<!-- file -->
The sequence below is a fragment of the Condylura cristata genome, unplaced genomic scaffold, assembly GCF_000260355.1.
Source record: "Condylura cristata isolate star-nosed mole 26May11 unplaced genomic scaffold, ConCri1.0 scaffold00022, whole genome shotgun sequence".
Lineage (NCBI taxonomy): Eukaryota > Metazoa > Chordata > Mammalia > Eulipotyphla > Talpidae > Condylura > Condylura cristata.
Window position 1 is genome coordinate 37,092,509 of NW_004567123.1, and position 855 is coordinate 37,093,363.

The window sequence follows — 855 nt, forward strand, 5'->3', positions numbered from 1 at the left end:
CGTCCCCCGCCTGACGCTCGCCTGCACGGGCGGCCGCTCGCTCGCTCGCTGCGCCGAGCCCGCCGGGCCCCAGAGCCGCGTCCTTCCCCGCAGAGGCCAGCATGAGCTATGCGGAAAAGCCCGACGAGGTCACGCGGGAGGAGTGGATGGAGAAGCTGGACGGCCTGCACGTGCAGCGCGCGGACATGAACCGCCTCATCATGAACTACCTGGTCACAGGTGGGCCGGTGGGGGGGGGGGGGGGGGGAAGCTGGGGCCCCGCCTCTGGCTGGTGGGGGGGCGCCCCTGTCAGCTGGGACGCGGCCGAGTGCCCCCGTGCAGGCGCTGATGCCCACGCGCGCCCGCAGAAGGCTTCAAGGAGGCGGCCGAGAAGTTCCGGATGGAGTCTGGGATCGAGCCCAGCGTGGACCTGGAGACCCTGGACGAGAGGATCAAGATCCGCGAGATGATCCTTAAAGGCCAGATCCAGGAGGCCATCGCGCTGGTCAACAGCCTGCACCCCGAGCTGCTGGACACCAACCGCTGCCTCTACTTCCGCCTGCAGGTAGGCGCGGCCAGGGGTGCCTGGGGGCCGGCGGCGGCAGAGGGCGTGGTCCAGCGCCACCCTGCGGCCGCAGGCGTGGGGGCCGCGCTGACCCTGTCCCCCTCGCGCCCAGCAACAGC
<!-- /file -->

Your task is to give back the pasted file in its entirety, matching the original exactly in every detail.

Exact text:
The sequence below is a fragment of the Condylura cristata genome, unplaced genomic scaffold, assembly GCF_000260355.1.
Source record: "Condylura cristata isolate star-nosed mole 26May11 unplaced genomic scaffold, ConCri1.0 scaffold00022, whole genome shotgun sequence".
Lineage (NCBI taxonomy): Eukaryota > Metazoa > Chordata > Mammalia > Eulipotyphla > Talpidae > Condylura > Condylura cristata.
Window position 1 is genome coordinate 37,092,509 of NW_004567123.1, and position 855 is coordinate 37,093,363.

The window sequence follows — 855 nt, forward strand, 5'->3', positions numbered from 1 at the left end:
CGTCCCCCGCCTGACGCTCGCCTGCACGGGCGGCCGCTCGCTCGCTCGCTGCGCCGAGCCCGCCGGGCCCCAGAGCCGCGTCCTTCCCCGCAGAGGCCAGCATGAGCTATGCGGAAAAGCCCGACGAGGTCACGCGGGAGGAGTGGATGGAGAAGCTGGACGGCCTGCACGTGCAGCGCGCGGACATGAACCGCCTCATCATGAACTACCTGGTCACAGGTGGGCCGGTGGGGGGGGGGGGGGGGGGAAGCTGGGGCCCCGCCTCTGGCTGGTGGGGGGGCGCCCCTGTCAGCTGGGACGCGGCCGAGTGCCCCCGTGCAGGCGCTGATGCCCACGCGCGCCCGCAGAAGGCTTCAAGGAGGCGGCCGAGAAGTTCCGGATGGAGTCTGGGATCGAGCCCAGCGTGGACCTGGAGACCCTGGACGAGAGGATCAAGATCCGCGAGATGATCCTTAAAGGCCAGATCCAGGAGGCCATCGCGCTGGTCAACAGCCTGCACCCCGAGCTGCTGGACACCAACCGCTGCCTCTACTTCCGCCTGCAGGTAGGCGCGGCCAGGGGTGCCTGGGGGCCGGCGGCGGCAGAGGGCGTGGTCCAGCGCCACCCTGCGGCCGCAGGCGTGGGGGCCGCGCTGACCCTGTCCCCCTCGCGCCCAGCAACAGC